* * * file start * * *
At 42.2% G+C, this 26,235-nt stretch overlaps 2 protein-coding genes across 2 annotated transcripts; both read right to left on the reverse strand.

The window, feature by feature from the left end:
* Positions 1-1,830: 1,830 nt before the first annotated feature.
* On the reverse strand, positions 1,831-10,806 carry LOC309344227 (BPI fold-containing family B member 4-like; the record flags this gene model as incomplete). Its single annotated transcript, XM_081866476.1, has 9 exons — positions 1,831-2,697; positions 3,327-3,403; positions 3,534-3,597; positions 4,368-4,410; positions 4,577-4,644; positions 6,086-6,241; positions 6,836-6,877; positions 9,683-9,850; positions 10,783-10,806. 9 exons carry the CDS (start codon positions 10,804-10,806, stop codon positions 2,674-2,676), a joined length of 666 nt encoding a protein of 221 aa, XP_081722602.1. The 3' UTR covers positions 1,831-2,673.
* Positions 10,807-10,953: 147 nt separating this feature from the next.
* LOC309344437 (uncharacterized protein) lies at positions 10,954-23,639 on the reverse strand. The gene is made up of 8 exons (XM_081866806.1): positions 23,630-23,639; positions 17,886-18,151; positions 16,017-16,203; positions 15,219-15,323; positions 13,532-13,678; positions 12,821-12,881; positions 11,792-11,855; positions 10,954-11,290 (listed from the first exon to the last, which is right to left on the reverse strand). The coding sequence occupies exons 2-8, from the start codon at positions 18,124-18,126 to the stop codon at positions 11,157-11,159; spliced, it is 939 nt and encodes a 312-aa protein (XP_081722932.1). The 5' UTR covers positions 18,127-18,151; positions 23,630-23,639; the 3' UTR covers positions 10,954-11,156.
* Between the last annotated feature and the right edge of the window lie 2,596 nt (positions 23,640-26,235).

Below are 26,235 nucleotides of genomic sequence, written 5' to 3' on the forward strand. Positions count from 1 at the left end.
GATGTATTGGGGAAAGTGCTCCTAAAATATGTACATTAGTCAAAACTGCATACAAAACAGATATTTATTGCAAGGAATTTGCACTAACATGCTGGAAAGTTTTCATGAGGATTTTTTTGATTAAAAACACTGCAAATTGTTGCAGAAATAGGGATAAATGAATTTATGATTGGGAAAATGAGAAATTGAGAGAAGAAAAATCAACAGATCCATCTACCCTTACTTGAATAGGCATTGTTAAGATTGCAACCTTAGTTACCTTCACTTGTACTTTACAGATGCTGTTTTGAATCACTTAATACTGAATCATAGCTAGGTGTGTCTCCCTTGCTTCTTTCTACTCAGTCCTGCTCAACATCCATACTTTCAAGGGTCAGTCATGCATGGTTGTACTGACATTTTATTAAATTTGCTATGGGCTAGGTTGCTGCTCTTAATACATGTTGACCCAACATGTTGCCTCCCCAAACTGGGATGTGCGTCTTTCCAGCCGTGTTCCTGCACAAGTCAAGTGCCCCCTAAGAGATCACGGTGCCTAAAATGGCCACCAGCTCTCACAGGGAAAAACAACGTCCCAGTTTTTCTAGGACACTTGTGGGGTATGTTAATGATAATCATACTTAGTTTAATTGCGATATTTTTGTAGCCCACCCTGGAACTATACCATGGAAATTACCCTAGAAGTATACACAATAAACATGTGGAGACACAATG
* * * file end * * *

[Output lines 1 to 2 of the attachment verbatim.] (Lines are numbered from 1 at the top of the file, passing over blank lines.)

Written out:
At 42.2% G+C, this 26,235-nt stretch overlaps 2 protein-coding genes across 2 annotated transcripts; both read right to left on the reverse strand.

The window, feature by feature from the left end: